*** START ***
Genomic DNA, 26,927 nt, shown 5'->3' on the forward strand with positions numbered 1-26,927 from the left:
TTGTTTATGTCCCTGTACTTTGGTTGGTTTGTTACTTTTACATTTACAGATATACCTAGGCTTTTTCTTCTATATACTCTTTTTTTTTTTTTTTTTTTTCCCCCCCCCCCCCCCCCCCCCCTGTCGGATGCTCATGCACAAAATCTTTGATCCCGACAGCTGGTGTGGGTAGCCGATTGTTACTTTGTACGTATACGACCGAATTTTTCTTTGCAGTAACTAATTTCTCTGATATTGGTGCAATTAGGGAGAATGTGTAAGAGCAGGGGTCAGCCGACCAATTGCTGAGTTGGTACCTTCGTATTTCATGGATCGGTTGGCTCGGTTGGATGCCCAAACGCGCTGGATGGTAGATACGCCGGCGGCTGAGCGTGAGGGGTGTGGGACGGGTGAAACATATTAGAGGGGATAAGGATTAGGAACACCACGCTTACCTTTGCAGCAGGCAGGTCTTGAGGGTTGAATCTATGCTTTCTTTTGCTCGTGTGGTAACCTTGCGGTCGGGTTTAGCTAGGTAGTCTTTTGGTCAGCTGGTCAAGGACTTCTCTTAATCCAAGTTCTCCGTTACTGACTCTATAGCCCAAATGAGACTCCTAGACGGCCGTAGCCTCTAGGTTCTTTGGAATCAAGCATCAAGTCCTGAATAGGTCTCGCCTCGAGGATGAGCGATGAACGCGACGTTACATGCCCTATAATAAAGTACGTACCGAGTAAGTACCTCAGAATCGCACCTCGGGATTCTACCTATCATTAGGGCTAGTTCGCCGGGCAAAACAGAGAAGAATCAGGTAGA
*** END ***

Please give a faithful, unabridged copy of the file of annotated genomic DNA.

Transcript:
Genomic DNA, 26,927 nt, shown 5'->3' on the forward strand with positions numbered 1-26,927 from the left:
TTGTTTATGTCCCTGTACTTTGGTTGGTTTGTTACTTTTACATTTACAGATATACCTAGGCTTTTTCTTCTATATACTCTTTTTTTTTTTTTTTTTTTTCCCCCCCCCCCCCCCCCCCCCCTGTCGGATGCTCATGCACAAAATCTTTGATCCCGACAGCTGGTGTGGGTAGCCGATTGTTACTTTGTACGTATACGACCGAATTTTTCTTTGCAGTAACTAATTTCTCTGATATTGGTGCAATTAGGGAGAATGTGTAAGAGCAGGGGTCAGCCGACCAATTGCTGAGTTGGTACCTTCGTATTTCATGGATCGGTTGGCTCGGTTGGATGCCCAAACGCGCTGGATGGTAGATACGCCGGCGGCTGAGCGTGAGGGGTGTGGGACGGGTGAAACATATTAGAGGGGATAAGGATTAGGAACACCACGCTTACCTTTGCAGCAGGCAGGTCTTGAGGGTTGAATCTATGCTTTCTTTTGCTCGTGTGGTAACCTTGCGGTCGGGTTTAGCTAGGTAGTCTTTTGGTCAGCTGGTCAAGGACTTCTCTTAATCCAAGTTCTCCGTTACTGACTCTATAGCCCAAATGAGACTCCTAGACGGCCGTAGCCTCTAGGTTCTTTGGAATCAAGCATCAAGTCCTGAATAGGTCTCGCCTCGAGGATGAGCGATGAACGCGACGTTACATGCCCTATAATAAAGTACGTACCGAGTAAGTACCTCAGAATCGCACCTCGGGATTCTACCTATCATTAGGGCTAGTTCGCCGGGCAAAACAGAGAAGAATCAGGTAGA